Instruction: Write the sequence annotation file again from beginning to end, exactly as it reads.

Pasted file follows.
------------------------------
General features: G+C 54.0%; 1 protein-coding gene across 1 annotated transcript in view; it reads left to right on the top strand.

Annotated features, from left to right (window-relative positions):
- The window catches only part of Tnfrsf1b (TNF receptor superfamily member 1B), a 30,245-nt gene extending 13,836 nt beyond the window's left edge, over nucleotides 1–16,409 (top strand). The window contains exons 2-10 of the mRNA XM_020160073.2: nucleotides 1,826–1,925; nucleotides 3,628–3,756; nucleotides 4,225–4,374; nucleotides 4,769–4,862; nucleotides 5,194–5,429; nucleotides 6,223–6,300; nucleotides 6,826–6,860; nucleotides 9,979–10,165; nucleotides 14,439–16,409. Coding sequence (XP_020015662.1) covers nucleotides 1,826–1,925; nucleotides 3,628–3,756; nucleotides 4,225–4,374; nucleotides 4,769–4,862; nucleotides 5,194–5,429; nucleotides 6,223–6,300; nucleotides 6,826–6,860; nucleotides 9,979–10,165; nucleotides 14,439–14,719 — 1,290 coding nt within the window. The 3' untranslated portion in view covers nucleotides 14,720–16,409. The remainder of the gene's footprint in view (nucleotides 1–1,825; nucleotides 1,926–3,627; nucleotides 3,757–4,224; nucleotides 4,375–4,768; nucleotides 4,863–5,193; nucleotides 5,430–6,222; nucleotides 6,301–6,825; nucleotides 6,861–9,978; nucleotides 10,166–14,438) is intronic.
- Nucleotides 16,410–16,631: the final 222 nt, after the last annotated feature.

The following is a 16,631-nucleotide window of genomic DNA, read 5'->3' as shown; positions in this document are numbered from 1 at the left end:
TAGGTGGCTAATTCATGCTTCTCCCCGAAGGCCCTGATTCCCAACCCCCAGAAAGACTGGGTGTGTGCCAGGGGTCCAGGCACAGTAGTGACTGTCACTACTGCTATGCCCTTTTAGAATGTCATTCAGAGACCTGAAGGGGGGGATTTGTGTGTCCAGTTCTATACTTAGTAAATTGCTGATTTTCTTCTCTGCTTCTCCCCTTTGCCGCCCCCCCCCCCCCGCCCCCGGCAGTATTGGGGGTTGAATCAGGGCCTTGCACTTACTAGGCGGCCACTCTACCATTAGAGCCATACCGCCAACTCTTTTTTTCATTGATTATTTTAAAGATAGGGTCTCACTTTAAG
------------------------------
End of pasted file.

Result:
General features: G+C 54.0%; 1 protein-coding gene across 1 annotated transcript in view; it reads left to right on the top strand.

Annotated features, from left to right (window-relative positions):
- The window catches only part of Tnfrsf1b (TNF receptor superfamily member 1B), a 30,245-nt gene extending 13,836 nt beyond the window's left edge, over nucleotides 1–16,409 (top strand). The window contains exons 2-10 of the mRNA XM_020160073.2: nucleotides 1,826–1,925; nucleotides 3,628–3,756; nucleotides 4,225–4,374; nucleotides 4,769–4,862; nucleotides 5,194–5,429; nucleotides 6,223–6,300; nucleotides 6,826–6,860; nucleotides 9,979–10,165; nucleotides 14,439–16,409. Coding sequence (XP_020015662.1) covers nucleotides 1,826–1,925; nucleotides 3,628–3,756; nucleotides 4,225–4,374; nucleotides 4,769–4,862; nucleotides 5,194–5,429; nucleotides 6,223–6,300; nucleotides 6,826–6,860; nucleotides 9,979–10,165; nucleotides 14,439–14,719 — 1,290 coding nt within the window. The 3' untranslated portion in view covers nucleotides 14,720–16,409. The remainder of the gene's footprint in view (nucleotides 1–1,825; nucleotides 1,926–3,627; nucleotides 3,757–4,224; nucleotides 4,375–4,768; nucleotides 4,863–5,193; nucleotides 5,430–6,222; nucleotides 6,301–6,825; nucleotides 6,861–9,978; nucleotides 10,166–14,438) is intronic.
- Nucleotides 16,410–16,631: the final 222 nt, after the last annotated feature.

The following is a 16,631-nucleotide window of genomic DNA, read 5'->3' as shown; positions in this document are numbered from 1 at the left end:
TAGGTGGCTAATTCATGCTTCTCCCCGAAGGCCCTGATTCCCAACCCCCAGAAAGACTGGGTGTGTGCCAGGGGTCCAGGCACAGTAGTGACTGTCACTACTGCTATGCCCTTTTAGAATGTCATTCAGAGACCTGAAGGGGGGGATTTGTGTGTCCAGTTCTATACTTAGTAAATTGCTGATTTTCTTCTCTGCTTCTCCCCTTTGCCGCCCCCCCCCCCCCGCCCCCGGCAGTATTGGGGGTTGAATCAGGGCCTTGCACTTACTAGGCGGCCACTCTACCATTAGAGCCATACCGCCAACTCTTTTTTTCATTGATTATTTTAAAGATAGGGTCTCACTTTAAG